Can a Christian live without reading the Bible? Can a person who only goes to Sunday Mass, but does not say any prayer everyday, experience change? What can you suggest youths to pray for their own life, their family, and their community whether at school, church or the office? I see many youths are struggling in the youth ministry in terms of participation and some are also struggling to voice their opinions.

Can a Christian live without reading the bible?

Many things in Christianity have no rules. Rules are only good for telling us what not to do. Jesus came to tell us to love God and love others as He loved us. These positive actions are not bound by rules. If I love you because of rules, then I’m no longer loving you, because I’m no longer doing it out of free will.

Reading bible is not a rule, but it must be chosen out of love. The bible is God’s love letter to us. It documents His love story with us since the beginning of creation. If I want to be a Christian, I must daily choose to love God more, and to follow Him more closely. And if I love God, can I possibly not love His Word, and strive to read and understand the bible more fully every day?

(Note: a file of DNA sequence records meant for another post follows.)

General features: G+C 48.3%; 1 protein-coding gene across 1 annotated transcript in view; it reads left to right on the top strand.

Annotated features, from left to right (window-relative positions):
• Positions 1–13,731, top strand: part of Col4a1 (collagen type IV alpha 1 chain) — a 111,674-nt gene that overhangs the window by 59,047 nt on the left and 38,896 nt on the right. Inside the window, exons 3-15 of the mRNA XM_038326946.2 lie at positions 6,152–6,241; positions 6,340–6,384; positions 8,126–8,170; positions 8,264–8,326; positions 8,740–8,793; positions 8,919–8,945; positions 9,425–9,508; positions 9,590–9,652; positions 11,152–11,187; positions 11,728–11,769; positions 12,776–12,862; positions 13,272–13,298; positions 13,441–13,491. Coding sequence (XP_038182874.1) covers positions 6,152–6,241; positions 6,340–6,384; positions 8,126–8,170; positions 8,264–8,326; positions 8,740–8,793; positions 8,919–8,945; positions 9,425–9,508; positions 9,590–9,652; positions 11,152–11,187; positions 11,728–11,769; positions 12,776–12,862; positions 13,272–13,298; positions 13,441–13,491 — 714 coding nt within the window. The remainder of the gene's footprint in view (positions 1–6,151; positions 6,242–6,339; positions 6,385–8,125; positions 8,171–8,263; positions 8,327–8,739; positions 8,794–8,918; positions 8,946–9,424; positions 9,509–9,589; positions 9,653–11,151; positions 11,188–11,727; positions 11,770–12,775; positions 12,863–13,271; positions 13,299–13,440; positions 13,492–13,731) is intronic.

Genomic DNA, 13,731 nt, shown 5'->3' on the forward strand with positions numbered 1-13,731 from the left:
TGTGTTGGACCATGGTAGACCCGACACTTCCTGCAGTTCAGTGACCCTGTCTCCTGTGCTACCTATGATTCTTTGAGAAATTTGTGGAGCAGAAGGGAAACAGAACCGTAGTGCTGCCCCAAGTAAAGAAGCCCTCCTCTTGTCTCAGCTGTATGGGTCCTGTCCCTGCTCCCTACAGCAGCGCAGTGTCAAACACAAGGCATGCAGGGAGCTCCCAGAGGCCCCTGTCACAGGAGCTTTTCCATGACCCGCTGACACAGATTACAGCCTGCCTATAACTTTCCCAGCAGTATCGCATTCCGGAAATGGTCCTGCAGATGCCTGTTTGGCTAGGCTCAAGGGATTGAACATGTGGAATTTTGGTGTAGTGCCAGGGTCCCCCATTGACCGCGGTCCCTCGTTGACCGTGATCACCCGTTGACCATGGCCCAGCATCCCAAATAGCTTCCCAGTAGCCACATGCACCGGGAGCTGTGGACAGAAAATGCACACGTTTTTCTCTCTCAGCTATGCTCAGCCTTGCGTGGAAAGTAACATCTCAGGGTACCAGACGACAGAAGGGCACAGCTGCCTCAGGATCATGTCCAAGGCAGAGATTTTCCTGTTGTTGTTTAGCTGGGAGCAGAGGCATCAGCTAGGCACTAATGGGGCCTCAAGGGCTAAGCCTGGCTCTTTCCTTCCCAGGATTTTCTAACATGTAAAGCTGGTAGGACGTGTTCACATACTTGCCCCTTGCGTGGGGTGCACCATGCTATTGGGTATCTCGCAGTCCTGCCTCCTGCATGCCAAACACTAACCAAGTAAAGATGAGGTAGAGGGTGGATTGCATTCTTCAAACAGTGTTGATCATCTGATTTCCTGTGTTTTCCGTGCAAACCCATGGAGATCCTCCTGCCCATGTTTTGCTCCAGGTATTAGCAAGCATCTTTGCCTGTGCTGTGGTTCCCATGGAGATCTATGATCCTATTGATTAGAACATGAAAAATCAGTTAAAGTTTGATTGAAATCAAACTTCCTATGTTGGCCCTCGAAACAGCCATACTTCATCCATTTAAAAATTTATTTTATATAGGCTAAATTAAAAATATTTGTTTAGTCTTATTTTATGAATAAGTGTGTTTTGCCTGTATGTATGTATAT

Q: Can a person only going the Sunday Mass without say prayer at home everyday experience change?

I would say that if a person only wants to do the minimum in a relationship, then this person is not really having a relationship of love, but merely of utility, because everything is about how much it already cost me, or I’ve already paid my due.

However, God’s grace is still active for them. When they are in need, very often they will cry out to God. Of course, God can only help those who want to receive help. Grace cannot be forced. So the question rather is: a soul that is not habitually training to be open to God’s way, how often does it actually open to God, and how wide? And prayer is that daily exercise of stretching wider the capacity of our soul to receive God.

Q: About youth

I can tell from these questions that you really care about the youth. I suggest that the best avenue to address these issues is to have a frank discussion with them and give them an opportunity to lay out what they need to thrive. These in turn need to be presented to the pastor and the parish council. Adults need to be educated to support their youths, and it must begin in humility with listening and understanding them.

When I became the acting pastor in 2011, I asked my youth coordinator to tell me what I need to learn. The first thing she told me is never to boss around the youth. They love to help but they hate to be told without being invited to the discussion, as if their own plans and ideas are garbage. Too often adults assume, for example, that the youths will always do the setup and cleanup for various events, even when the youths have better plans or would like to bring something better to the table.